Table of Contents Author Guidelines Submit a Manuscript
Journal of Nanomaterials
Volume 2008 (2008), Article ID 698759, 5 pages
Research Article

Templated Fabrication of InSb Nanowires for Nanoelectronics

1Department of Mechanical Engineering, University of California Riverside, Riverside, CA 92521, USA
2Department of Chemical Engineering, University of California Riverside, Riverside, CA 92521, USA
3Central Facility for Advanced Microscopy and Microanalysis, University of California Riverside, Riverside, CA 92521, USA

Received 5 November 2007; Accepted 11 February 2008

Academic Editor: Junlan Wang

Copyright © 2008 M. Ibrahim Khan et al. This is an open access article distributed under the Creative Commons Attribution License, which permits unrestricted use, distribution, and reproduction in any medium, provided the original work is properly cited.


Among various ways to produce nanowires, anodic alumina membrane- (AAM-) based synthesis has constantly received much attention, because AAM has a uniform and parallel porous nanostructure which makes it an ideal template material for fabricating highly ordered nanostructures. In this paper, we report fabrication of InSb nanowire arrays with diameter of 200 nm and 30 nm by direct current electrodeposition inside the nanochannels of anodic alumina membranes without subsequent annealing. The nanowires have four major growth directions, (220) being the most dominant with structure defects such as twins. The transmission electron microscopy (TEM) and scanning electron microscopy (SEM) results demonstrate that these InSb nanowires are uniform with diameters about 200 nm and 30 nm, corresponding to the pore diameter of the AAMs. The I-V measurement of a single nanowire is also reported with encouraging preliminary results.

1. Introduction

InSb is well known for its direct narrow band gap (0.18 eV at 300 K) and various applications in electronic and optoelectronic devices with a very high-electron mobility (  cm2V−1s−1at 300 K), electron velocity, and ballistic length (up to 0.7 μm at 300 K), and ideal candidates for detector arrays operating in the infrared wavelength, high-speed electronic devices, and magneto resistive sensors [1]. In the past few years, there has been increasing interest in nanostructure III-V semiconducting materials due to their potential applications. Different methods have been used to fabricate the nanowires, such as vapor-liquid-solid (VLS), physical vapor deposition (PVD), and hydrothermal methods [210]. Comparatively, the pulsed electrodeposition process, using anodic alumina membranes (AAM) as template, is an effective and inexpensive method to fabricate nanowires. However, although it is considered that the electrodeposition of high-quality compound InSb with precise stoichiometry at ambient temperature from aqueous solutions is a challenge, it is surprising that only a few studies on this important issue have been reported [1113]. Other than thin films on a substrate [1416], fabrication of InSb nanowires and nanocables by simple electrodeposition in anodic alumina membranes was reported [17]. Transport properties along with thermal properties of InSb nanowires have been shown very recently [1822]. But these properties were reported only for the whole template or membrane embedded with nanowires and single nanowire properties are not measured or reported so far. Also, no attention has been given to the photoconduction properties of InSb nanowires despite the exciting possibilities for using InSb nanowires in optoelectronic circuits or as infrared detectors. We have synthesized InSb nanowires with single-crystal structures, diameters as small as from 30 to 200 nanometers by electrochemical deposition in the porous anodic alumina template and exploring the possible applications for nanoelectronics devices such as field effect transistors and Infrared photodetectors [2328].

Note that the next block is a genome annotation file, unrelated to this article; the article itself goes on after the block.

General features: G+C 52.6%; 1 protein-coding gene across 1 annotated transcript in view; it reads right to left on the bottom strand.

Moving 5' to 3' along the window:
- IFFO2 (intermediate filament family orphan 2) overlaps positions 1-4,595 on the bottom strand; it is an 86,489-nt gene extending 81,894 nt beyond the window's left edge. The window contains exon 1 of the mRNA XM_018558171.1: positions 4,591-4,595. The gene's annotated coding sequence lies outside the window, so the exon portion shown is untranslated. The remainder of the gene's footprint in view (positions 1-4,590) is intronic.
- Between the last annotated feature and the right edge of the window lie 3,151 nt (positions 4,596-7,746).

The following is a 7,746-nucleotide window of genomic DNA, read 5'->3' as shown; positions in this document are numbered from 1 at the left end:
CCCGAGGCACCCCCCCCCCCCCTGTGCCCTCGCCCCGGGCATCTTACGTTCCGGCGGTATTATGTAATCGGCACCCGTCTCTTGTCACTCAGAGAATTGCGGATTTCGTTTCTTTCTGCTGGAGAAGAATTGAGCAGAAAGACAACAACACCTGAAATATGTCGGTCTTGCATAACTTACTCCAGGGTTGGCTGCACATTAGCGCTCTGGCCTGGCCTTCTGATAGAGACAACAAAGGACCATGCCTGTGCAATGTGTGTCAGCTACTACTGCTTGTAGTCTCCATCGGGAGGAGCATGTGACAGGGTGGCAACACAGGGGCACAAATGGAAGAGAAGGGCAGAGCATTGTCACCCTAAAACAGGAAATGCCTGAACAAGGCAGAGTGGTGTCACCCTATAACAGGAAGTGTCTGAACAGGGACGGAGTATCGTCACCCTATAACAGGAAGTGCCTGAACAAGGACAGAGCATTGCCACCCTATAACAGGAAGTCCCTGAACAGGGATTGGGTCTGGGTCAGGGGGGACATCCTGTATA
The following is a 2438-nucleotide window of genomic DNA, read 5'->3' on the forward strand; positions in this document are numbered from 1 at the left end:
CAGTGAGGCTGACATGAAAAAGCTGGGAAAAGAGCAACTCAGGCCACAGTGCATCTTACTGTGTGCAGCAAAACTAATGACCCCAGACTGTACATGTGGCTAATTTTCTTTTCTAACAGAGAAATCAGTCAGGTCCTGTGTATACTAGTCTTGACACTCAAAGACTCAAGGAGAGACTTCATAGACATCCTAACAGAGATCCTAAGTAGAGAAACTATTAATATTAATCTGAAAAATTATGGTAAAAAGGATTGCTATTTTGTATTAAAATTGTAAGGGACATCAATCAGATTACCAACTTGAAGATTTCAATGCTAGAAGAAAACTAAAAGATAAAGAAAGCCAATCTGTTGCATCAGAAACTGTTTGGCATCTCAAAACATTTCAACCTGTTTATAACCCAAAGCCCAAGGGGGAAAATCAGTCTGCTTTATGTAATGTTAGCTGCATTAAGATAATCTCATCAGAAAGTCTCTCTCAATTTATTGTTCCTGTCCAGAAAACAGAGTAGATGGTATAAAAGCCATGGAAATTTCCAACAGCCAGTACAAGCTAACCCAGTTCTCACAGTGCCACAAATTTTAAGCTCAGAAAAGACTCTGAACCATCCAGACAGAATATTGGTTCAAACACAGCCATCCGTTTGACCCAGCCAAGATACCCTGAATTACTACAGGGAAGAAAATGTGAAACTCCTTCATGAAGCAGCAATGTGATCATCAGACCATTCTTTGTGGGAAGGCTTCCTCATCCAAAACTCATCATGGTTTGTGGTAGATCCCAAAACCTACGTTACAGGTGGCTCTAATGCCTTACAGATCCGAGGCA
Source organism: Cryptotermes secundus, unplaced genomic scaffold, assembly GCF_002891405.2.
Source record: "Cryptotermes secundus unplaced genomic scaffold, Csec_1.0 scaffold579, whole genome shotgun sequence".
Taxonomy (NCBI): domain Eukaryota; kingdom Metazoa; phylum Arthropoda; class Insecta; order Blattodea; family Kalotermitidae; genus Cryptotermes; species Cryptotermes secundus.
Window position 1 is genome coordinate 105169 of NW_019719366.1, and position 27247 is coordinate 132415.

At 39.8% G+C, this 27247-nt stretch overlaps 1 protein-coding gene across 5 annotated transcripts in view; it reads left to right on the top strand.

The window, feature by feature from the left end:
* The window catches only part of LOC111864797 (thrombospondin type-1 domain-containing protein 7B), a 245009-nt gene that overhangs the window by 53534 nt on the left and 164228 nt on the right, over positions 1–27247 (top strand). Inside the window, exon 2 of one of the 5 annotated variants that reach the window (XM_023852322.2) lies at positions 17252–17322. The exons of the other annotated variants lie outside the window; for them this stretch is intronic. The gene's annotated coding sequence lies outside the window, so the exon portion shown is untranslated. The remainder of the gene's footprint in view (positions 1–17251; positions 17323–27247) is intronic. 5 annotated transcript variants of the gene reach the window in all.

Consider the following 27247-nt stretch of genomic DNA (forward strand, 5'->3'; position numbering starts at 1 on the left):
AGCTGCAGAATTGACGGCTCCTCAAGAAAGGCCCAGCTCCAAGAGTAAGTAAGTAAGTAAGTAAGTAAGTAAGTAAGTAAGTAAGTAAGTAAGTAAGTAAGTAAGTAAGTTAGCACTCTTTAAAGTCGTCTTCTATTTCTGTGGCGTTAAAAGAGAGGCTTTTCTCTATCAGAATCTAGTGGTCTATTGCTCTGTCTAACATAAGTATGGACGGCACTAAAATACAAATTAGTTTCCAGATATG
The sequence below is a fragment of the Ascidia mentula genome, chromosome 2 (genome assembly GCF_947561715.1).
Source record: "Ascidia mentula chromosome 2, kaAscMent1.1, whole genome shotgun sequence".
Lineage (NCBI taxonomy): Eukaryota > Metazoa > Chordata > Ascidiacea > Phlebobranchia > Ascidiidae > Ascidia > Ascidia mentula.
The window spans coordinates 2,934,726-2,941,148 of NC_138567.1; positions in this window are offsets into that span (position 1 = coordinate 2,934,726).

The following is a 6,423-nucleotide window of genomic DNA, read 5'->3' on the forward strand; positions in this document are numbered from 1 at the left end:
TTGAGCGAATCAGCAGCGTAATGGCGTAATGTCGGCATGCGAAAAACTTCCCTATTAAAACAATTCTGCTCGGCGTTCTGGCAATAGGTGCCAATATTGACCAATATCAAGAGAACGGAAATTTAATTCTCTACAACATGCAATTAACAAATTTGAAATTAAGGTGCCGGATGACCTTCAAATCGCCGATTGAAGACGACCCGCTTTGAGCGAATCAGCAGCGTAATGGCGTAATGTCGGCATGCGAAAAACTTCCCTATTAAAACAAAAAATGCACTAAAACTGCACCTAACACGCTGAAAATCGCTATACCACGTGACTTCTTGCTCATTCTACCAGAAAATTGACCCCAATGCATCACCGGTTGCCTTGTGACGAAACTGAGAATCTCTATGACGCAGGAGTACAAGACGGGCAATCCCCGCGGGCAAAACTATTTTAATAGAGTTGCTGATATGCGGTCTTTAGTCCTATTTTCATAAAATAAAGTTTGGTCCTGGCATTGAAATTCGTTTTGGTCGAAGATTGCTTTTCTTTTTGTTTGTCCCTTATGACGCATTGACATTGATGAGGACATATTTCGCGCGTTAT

2. Experimental Procedures

2.1. Synthesis

The AAMs were purchased from Whatman Inc. Florham Park, NJUSA and Synkera Technologies, Inc. (Longmont, Colo, USA). The diameters of the pores in the AAMs are about 30 nm and 200 nm, and the thickness of all AAMs used here is about 60 μm. A layer of Au about 200 nm in thickness was sputtered onto the bottom side of the AAMs to serve as a conduction contact. The electrodeposition was carried out in a typical three-electrode electrochemical cell equipped with a platinum electrode as the counter electrode, Ag/AgCl as reference electrode, and the AAMs with Au back layer as the working electrode controlled by a potentiostat/galvanostat (Princeton Applied Research Company (Oak Ridge, Tenn, USA), model: Potentiostat 263A). All chemicals were analytical grade used without further purification. We had performed a series of experiments and optimized the deposition parameters as follows: 0.1 M SbCl3, 0.15 M InCl3, 0.36 M citric acid, and 0.17 M potassium citrate at pH 1.8. The citrate ions are used as the complexion agents to bring the deposition potential of In and Sb closer to maintain binary growth. The deposition was conducted for 40 minutes under the deposition potential of −1.5 V versus Ag/AgCl reference electrode at room temperature. After the deposition, the sample was washed several times in distilled water and rinsed with acetone.

2.2. Characterization

The as-synthesized products were characterized by X-ray diffraction (XRD) machine (BRUKER AXS, Inc. Madison, WI USA, model: D8 Advance), transmission electron microscope (FEI Company (Hillsboro, Ore, USA), model: CM 300), and Scanning electron microscope (JEOL Company (Tokyo, Japan), model: JSM-6300) equipped with energy dispersive X-ray spectroscopy. For TEM analysis, the products were immersed in 3 M NaOH solution for several minutes to centrifuge and were washed with distilled water to remove the dissolved AAMs and the remaining NaOH solution; the nanowires were dispersed in deionized water. Then, drops of the solution were dripped onto copper grids coated with holey carbon film. For SEM observation, the products were treated with 3 M NaOH for about 30 minutes and washed with distilled water then was placed on Si substrate.

3. Results and Discussion